Just ask about any veteran hunter who helps out others on their hunts, and they will tell you that they get a greater feeling of pride and accomplishment when others take an animal.
Such is the case of the husband and wife team of Kingman residents Mike and Debbi Cobb.
Mike has been an avid outdoorsman for many years, while Debbi has embraced hunting only for the past few years.
But under the direction and tutelage of Mike, Debbi has turned into quite the lady hunter, and this year took the best buck of her life on a recent hunt in Unit 18B.
Mike’s favorite game management unit to hunt both deer and javelina in is unit 18B.
Located east of Wikieup, Mike’s expertise in this unit is almost legendary. Mike had hunted and even worked as a professional guide here for many years. His friends, family and associates seem to get what they pursue almost every year.
This year, Debbi drew her third deer tag out of the last four years.
She has taken a 5x4 and a 3x3 on her previous hunts, and all have been taken within a mile and a half radius!
But this year, Mike had his sights set on a buck they had seen prior to the opening of the hunt, a big, wide and heavily antlered 5x4.
On opening day Mike and Debbi were glassing on top of a mountain. Mike noted that at least 16 vehicles of all shapes and sizes came by while they were looking for and at deer.
Most successful big game hunters utilize binoculars and high-powered scopes to locate game. Cobb is not different. That’s how he finds animals, and lots of them.
While glassing, they received a call from one of Debbi’s brothers, David, who also had a deer tag.
He asked for their assistance and off the mountain they went. Despite their best efforts that day, that buck escaped.
The next day glassing produced the buck they were looking for. And with him were two other bucks, a 24 inch 4x3 and a small two pointer. The two watched as the bucks fed into a secluded area where Cobb thought they would bed.
They moved slowly into the area when suddenly the bucks exploded out of the thick cover. There was no chance for Debbi to get a clean shot.
Sunday was fairly uneventful, except that they did find the small fork-horned buck and a few does. Mike was fairly sure that this forky was the one who had been with the other two bucks the day before. But the bigger bucks were laying low, they knew the drill. Hunters were in the area and that meant danger. They were safe – for now.
On Monday, the fourth day of the hunt, glassing produced the sighting of a 24-inch-wide 4x3 that was alone. He was a long way off, but off they went. They would see other deer, but they would not get the opportunity for a shot.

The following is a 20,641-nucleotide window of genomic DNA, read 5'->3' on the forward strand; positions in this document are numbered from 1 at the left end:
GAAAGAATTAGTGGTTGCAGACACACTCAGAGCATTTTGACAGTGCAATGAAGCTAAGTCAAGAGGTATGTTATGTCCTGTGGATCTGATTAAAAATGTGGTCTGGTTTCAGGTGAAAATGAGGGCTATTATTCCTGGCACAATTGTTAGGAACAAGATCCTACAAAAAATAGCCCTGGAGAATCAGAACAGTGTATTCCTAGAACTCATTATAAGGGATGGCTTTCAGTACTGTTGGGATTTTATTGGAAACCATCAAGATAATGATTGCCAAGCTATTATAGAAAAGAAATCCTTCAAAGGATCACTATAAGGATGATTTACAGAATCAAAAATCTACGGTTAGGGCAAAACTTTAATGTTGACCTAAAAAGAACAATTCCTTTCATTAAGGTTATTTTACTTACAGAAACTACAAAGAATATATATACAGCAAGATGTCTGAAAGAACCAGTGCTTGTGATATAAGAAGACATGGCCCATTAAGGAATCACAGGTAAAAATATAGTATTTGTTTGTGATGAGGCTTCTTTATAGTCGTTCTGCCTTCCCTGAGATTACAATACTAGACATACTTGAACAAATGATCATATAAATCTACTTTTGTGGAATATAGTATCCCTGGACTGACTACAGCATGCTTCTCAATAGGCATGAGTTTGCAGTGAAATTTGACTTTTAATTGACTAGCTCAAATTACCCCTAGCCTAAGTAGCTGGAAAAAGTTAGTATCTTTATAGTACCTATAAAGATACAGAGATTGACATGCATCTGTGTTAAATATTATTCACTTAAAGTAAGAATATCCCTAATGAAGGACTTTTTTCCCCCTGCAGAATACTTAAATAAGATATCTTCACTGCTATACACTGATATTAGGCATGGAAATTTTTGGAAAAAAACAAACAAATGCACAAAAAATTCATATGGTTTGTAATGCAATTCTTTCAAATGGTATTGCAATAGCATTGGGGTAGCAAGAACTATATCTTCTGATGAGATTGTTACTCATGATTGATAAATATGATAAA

On Tuesday, they were once again glassing from the same spot when they zoomed in on a nice 3x3 buck that they were able to get Debbi’s brother Ken Daniels on. He was able to bag this buck.
That afternoon they moved to a different area, and found two good bucks a long way off. When it was all over, they would see a good group of deer, including three mature bucks. Debbi did get a shot at one of the better bucks, but missed. As unhappy as she was at the time, it turned out it was a good thing she had missed, as better things were down the road.
The pair came back to Kingman Wednesday and Thursday, but Thursday night they were back in camp. In the meantime Debbi’s other brother David bagged a 3x2.
Friday morning they were on their mountain top glassing. They spotted 9 does and interestingly enough, only three rigs drove past them.
Finally, they spotted a deer a long way off and decided they had to move to get closer to it. They spotted a doe and a single buck and watched as they moved into what Mike thought was a bedding area.
Once they were closer, Mike started to call to try and get the deer to stand up. Suddenly, the two deer jumped up and ran over the top of a nearby hill. Mike and Debbi followed.
When they got to the top of the hill they spotted not the single doe and buck, but two does and a buck feeding a long ways off.
Then they saw a single doe that was looking right at them. Mike thought the doe might have been with the buck, but he wasn’t sure, so they decided to go back after the other buck.
That was when Lady Luck smiled on them. As they were working around through the thick brush, Mike spotted two mature bucks on a mountain above them.
There just over 400 yards away, was the big buck Mike and Debbi had been looking for.
The shot was way too long, so they decided to just sit and wait to see what would happen.
Suddenly, Debbi saw a single javelina move close to where the deer were feeding.
The two bucks became alert, but not alarmed and then without warning started walking down the mountain towards Mike and Debbi.
“I couldn’t believe it,” Mike said.
They pair watched as the deer got ever closer to their position.
From 400 yards out the pair of bucks worked their way off the mountain.
Mike got Debbi set up on the shooting sticks and waited.
Suddenly, the two bucks appeared just 100 yards away. They were moving slowly through the brush when Debbi fired. The shot missed!
The bucks didn’t act alarmed as Debbi reloaded.
Her second shot at 70 yards was on the mark and she had the biggest buck she has ever taken.
The buck sported a 5x4 rack that is just over 28 inches wide.
The only real issue was that the hunters were a long ways back into the hills.
They would have to drag the buck over a half mile to get it to their Rhino. No decision has been made as to whether they will have the buck mounted. But odds are, since it is her best buck ever, Mike would be smart to get it a taxidermist, and soon.